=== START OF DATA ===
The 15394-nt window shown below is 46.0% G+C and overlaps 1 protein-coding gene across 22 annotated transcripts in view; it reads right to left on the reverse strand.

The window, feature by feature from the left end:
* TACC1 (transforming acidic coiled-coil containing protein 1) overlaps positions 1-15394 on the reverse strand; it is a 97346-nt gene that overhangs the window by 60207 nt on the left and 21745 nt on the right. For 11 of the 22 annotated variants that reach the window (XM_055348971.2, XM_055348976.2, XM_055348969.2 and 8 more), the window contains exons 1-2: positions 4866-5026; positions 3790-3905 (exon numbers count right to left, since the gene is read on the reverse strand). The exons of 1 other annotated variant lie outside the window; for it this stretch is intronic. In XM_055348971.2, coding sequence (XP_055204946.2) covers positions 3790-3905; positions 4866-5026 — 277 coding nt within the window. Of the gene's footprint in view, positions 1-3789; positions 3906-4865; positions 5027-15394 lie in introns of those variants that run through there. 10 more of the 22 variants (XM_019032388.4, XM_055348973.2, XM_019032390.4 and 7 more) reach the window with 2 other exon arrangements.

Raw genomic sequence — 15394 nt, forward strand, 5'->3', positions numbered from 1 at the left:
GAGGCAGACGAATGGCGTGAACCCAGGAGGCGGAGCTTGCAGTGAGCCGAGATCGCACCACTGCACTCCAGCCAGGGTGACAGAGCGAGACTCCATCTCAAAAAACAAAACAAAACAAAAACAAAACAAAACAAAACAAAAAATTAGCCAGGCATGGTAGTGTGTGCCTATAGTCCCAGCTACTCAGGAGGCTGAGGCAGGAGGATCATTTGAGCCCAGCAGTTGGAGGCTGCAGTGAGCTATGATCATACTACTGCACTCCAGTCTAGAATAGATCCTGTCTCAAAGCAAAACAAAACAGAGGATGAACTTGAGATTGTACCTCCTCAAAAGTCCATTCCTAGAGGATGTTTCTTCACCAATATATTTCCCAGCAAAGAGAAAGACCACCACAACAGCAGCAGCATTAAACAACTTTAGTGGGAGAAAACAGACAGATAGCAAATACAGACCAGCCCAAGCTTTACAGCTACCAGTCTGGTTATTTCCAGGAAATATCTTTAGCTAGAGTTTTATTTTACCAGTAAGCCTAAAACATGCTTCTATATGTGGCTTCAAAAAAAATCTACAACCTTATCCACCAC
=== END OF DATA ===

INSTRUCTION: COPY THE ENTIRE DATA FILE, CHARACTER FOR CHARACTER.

The 15394-nt window shown below is 46.0% G+C and overlaps 1 protein-coding gene across 22 annotated transcripts in view; it reads right to left on the reverse strand.

The window, feature by feature from the left end:
* TACC1 (transforming acidic coiled-coil containing protein 1) overlaps positions 1-15394 on the reverse strand; it is a 97346-nt gene that overhangs the window by 60207 nt on the left and 21745 nt on the right. For 11 of the 22 annotated variants that reach the window (XM_055348971.2, XM_055348976.2, XM_055348969.2 and 8 more), the window contains exons 1-2: positions 4866-5026; positions 3790-3905 (exon numbers count right to left, since the gene is read on the reverse strand). The exons of 1 other annotated variant lie outside the window; for it this stretch is intronic. In XM_055348971.2, coding sequence (XP_055204946.2) covers positions 3790-3905; positions 4866-5026 — 277 coding nt within the window. Of the gene's footprint in view, positions 1-3789; positions 3906-4865; positions 5027-15394 lie in introns of those variants that run through there. 10 more of the 22 variants (XM_019032388.4, XM_055348973.2, XM_019032390.4 and 7 more) reach the window with 2 other exon arrangements.

Raw genomic sequence — 15394 nt, forward strand, 5'->3', positions numbered from 1 at the left:
GAGGCAGACGAATGGCGTGAACCCAGGAGGCGGAGCTTGCAGTGAGCCGAGATCGCACCACTGCACTCCAGCCAGGGTGACAGAGCGAGACTCCATCTCAAAAAACAAAACAAAACAAAAACAAAACAAAACAAAACAAAAAATTAGCCAGGCATGGTAGTGTGTGCCTATAGTCCCAGCTACTCAGGAGGCTGAGGCAGGAGGATCATTTGAGCCCAGCAGTTGGAGGCTGCAGTGAGCTATGATCATACTACTGCACTCCAGTCTAGAATAGATCCTGTCTCAAAGCAAAACAAAACAGAGGATGAACTTGAGATTGTACCTCCTCAAAAGTCCATTCCTAGAGGATGTTTCTTCACCAATATATTTCCCAGCAAAGAGAAAGACCACCACAACAGCAGCAGCATTAAACAACTTTAGTGGGAGAAAACAGACAGATAGCAAATACAGACCAGCCCAAGCTTTACAGCTACCAGTCTGGTTATTTCCAGGAAATATCTTTAGCTAGAGTTTTATTTTACCAGTAAGCCTAAAACATGCTTCTATATGTGGCTTCAAAAAAAATCTACAACCTTATCCACCAC